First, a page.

August 15, 2016 |
Night workers like Mr. Driver's Seat rejoice in the mostly empty highways and quiet streets of the Philadelphia region well after dark. The only downside: Stoplights that don't seem to know you exist, a feeling that bicycle and motorcycle riders probably know any time of day. You see the sign that says, "Stop here on red," with the thick white stripe just in front of it. Maybe you even see the outline of the sensor, so you know you're in the right...
April 4, 2016 |
STEPHANIE FOMAN had just gotten off the bus at her regular stop on Haverford Avenue, looked up, and noticed there was no longer a light at Sherwood Avenue in Overbrook Park. When she tried to cross the street, she said: "I almost got hit. I had to stand in the middle of the road, waving my arms to get the cars to stop. " Freda Frazier, a retiree, also blasted the removal of three traffic lights along Haverford - at Sherwood Avenue, Rhoads Street, and Malvern Avenue about two weeks ago. "This is starting to look like Roosevelt Boulevard out here," Frazier said.
March 25, 2016 |
IN 2013, Feltonville resident Samara Banks and three of her children were killed by a driver racing another motorist, traffic light to traffic light on Roosevelt Boulevard. Why would anyone blatantly speed on a road posted at 45 mph? Because racing on an overly wide Roosevelt Boulevard is easy and has too few consequences. The only consequence that night was four innocents losing their lives. But, sadly, they weren't the only ones. In Philadelphia, speed-related crashes kill nearly 100 people a year.
March 12, 2016 |
Deliverance came in the form of a wide load Thursday afternoon, and it crawled west on Norris Street with its flashers on until its police escort peeled off and it was greeted with a hail of hallelujahs and arms raised toward the blue heavens. To strangers pausing at all the fuss at a North Philly traffic light, the caravan looked like two nondescript modular buildings on flatbeds, hauled by Freightliner semis that blocked traffic. The lot full of gravel and heavy machinery at the corner seemed like any other.
July 13, 2015 |
JUST A WEEK before Khusen Akhmedov fatally struck a mother and three of her young sons on Roosevelt Boulevard in Philadelphia, he was tailgating, speeding and blowing through red lights in Lancaster County, a witness testified yesterday. Melissa Stothoff said that on July 8, 2013, she had left Lancaster city and was driving on New Danville Pike when Akhmedov, whom she did not know, came up behind her in a silver Audi. "He had pulled up behind me at a high rate of speed," she testified at Akhmedov's nonjury trial in the July 16, 2013, Roosevelt Boulevard deaths that killed Samara Banks, 27, and three of her sons.
July 9, 2015 |
NEARLY TWO MONTHS after a Ride the Ducks boat struck and crushed his wife at a Center City intersection, a Texas man is suing the company and the city of Philadelphia. Daniel Karnicki, of Beaumont, Texas, filed the lawsuit yesterday, claiming that Liz Karnicki's wrongful death was at the hands of Ride the Ducks. The lawsuit was filed on the fifth anniversary of another Ride the Ducks collision that killed two Hungarian tourists who were on board. Karnicki's attorney, Robert Mongeluzzi, said that the duck boat's blind spots made it nearly impossible for the driver to see Liz Karnicki when she crossed the street, and that the driver was distracted because he also acted as a tour guide.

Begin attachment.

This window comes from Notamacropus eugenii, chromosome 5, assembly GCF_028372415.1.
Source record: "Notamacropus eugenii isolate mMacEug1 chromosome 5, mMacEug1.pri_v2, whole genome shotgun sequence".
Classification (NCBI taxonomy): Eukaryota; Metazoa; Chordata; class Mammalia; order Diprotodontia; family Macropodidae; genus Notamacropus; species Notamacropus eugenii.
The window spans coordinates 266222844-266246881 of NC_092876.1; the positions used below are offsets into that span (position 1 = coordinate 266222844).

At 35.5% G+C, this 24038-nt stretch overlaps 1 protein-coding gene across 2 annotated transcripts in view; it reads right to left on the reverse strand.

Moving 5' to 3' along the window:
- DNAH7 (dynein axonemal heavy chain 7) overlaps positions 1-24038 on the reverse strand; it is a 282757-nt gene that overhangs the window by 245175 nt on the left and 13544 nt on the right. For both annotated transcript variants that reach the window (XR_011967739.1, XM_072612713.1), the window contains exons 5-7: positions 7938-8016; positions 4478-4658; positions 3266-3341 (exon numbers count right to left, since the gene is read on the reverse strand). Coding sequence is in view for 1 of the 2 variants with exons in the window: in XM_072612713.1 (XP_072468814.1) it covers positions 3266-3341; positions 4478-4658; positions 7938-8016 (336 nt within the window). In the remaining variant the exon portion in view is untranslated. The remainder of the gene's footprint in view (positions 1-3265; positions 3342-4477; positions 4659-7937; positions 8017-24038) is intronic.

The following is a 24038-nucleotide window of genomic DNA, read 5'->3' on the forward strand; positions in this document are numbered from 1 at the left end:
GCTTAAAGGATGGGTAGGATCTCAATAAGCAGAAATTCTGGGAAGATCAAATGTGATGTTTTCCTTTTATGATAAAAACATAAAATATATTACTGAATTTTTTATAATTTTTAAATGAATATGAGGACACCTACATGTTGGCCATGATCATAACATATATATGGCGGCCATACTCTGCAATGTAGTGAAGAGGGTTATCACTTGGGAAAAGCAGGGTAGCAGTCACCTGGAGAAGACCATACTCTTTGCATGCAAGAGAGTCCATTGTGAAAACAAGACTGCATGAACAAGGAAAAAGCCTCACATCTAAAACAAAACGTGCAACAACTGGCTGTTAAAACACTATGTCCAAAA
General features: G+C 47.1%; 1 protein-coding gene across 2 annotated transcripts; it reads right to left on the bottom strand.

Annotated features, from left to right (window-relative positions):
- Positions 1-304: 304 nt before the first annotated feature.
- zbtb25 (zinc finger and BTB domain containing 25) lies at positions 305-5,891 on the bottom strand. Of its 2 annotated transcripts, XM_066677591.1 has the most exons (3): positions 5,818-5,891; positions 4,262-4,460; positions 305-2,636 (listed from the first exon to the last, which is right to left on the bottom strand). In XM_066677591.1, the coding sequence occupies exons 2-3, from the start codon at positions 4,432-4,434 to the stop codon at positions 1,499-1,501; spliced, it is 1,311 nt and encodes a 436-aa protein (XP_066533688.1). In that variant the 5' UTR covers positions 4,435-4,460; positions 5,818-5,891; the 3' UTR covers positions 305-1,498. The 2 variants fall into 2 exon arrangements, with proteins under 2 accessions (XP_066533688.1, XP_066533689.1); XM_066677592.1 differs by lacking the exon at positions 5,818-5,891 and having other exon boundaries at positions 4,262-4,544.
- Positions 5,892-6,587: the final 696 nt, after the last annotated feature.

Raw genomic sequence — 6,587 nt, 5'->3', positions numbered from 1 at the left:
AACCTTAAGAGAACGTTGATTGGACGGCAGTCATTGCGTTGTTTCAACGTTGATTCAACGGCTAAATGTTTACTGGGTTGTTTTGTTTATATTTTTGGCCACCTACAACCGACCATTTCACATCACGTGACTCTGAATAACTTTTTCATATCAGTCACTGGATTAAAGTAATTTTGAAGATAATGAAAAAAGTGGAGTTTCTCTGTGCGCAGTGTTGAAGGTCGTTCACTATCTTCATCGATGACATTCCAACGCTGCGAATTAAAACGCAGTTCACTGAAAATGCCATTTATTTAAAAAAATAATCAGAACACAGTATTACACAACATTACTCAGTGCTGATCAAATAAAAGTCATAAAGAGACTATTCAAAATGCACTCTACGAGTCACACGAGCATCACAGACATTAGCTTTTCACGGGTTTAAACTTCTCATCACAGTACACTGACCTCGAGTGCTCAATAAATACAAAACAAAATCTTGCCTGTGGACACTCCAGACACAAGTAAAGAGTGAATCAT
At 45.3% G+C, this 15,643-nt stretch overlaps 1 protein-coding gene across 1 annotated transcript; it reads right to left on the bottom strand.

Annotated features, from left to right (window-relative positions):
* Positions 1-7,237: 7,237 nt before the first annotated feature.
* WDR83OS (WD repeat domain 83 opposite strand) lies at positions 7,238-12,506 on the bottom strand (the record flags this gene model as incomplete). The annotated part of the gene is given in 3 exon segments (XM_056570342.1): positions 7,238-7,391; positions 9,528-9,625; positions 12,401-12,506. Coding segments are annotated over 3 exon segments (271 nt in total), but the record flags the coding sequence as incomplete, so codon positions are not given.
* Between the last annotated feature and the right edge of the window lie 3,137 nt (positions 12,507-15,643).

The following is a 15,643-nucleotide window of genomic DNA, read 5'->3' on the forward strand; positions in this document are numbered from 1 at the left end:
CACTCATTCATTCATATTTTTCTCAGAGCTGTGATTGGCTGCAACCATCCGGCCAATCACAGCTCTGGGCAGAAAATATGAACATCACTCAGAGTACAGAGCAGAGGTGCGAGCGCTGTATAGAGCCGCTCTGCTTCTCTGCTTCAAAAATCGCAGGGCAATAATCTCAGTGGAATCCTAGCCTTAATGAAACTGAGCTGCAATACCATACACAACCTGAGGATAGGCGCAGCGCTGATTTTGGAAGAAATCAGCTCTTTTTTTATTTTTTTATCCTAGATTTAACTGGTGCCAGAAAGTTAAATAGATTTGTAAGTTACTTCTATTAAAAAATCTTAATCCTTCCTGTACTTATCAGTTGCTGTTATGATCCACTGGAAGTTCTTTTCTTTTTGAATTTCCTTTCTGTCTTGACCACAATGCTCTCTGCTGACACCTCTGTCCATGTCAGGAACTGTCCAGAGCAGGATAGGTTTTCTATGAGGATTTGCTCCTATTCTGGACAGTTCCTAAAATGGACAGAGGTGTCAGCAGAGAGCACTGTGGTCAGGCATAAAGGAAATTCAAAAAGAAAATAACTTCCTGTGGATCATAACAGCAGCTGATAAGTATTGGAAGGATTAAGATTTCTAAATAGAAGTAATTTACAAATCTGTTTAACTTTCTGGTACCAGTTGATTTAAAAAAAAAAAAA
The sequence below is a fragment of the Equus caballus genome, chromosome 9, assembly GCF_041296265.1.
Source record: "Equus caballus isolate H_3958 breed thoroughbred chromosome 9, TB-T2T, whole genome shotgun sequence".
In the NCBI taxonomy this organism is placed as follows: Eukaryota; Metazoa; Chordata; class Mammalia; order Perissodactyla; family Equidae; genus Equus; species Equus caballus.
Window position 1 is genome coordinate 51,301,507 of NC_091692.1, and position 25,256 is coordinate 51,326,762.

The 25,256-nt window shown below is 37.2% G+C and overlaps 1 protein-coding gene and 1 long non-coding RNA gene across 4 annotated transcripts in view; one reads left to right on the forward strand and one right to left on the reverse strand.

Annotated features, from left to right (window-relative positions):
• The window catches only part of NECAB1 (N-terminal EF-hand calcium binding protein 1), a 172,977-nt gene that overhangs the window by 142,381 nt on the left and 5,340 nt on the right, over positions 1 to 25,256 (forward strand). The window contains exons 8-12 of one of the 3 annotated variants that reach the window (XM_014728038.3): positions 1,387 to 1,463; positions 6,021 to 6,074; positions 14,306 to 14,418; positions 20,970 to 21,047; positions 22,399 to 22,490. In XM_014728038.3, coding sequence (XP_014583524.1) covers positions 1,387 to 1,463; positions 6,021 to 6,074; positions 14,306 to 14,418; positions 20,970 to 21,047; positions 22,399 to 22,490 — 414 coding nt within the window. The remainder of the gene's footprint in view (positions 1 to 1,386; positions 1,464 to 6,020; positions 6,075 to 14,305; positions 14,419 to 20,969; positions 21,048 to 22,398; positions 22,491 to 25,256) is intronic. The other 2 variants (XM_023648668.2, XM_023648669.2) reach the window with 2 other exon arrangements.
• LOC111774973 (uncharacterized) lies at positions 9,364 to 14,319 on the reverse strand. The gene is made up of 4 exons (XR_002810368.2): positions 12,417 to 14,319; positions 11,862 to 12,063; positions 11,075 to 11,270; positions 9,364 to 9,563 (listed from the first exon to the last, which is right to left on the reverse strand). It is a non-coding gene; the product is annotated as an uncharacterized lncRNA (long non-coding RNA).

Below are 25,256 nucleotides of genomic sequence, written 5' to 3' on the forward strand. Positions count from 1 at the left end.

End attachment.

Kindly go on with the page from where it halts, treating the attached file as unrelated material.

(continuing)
April 21, 2015 |
A 59-year-old Doylestown man was struck and killed by a pickup as he tried to cross busy Route 313 near Campbell Road about 2:30 p.m. Sunday. Plumstead Township Police Chief Duane Hasenauer identified the victim as Raymond Leuz, of North Chubb Drive. Police did not identify the driver, a 43-year-old man from the Doylestown area, who was driving a 2014 GMC pickup. Leuz was not crossing at a traffic light or designated walkway on Route 313 across the street from Keenan Motors, the police chief said.
November 6, 2014 |
When traffic lanes were eliminated on Spruce and Pine Streets from river to river in Center City five years ago to make room for bicycle lanes, it took more than just long strips of white paint to ensure a happy marriage between motorists and cyclists. An expensive and years-long project to uproot the city's 1940s-era traffic signals in the central area and replace them with digital ones that can be operated remotely made it possible. Through computer commands, officials were able to synchronize the lights so vehicular traffic could flow smoothly enough in one lane to allow bicyclists safe passage along the other.
August 3, 2014 |
More misadventures on a bicycle, from your favorite rookie cyclist. If you recall, I went bicycle riding with my best friend, Franca, about a week ago, and I got a lucky flat tire that gave me the opportunity to meet the handsomest man on earth, my Knight on the White Bicycle. He fixed my tire, and by that I mean he fixed my tire. Nothing else happened. Recall that he is married and I am the most middle-aged woman on earth. Nobody is breaking his vows for my cellulite.
February 15, 2014 |
1. Stop every other block. Philadelphia is America's only big city in which buses stop at every corner. That increases travel times considerably. Reducing stops would enable SEPTA to put an extra bus on every route, dramatically increasing frequency. 2. Give buses the green light. The Nutter administration just secured a $30 million federal grant to install wireless devices to hold the green traffic light for buses, reducing delays. Stopping at fewer red lights means buses can travel faster, restarting the route sooner.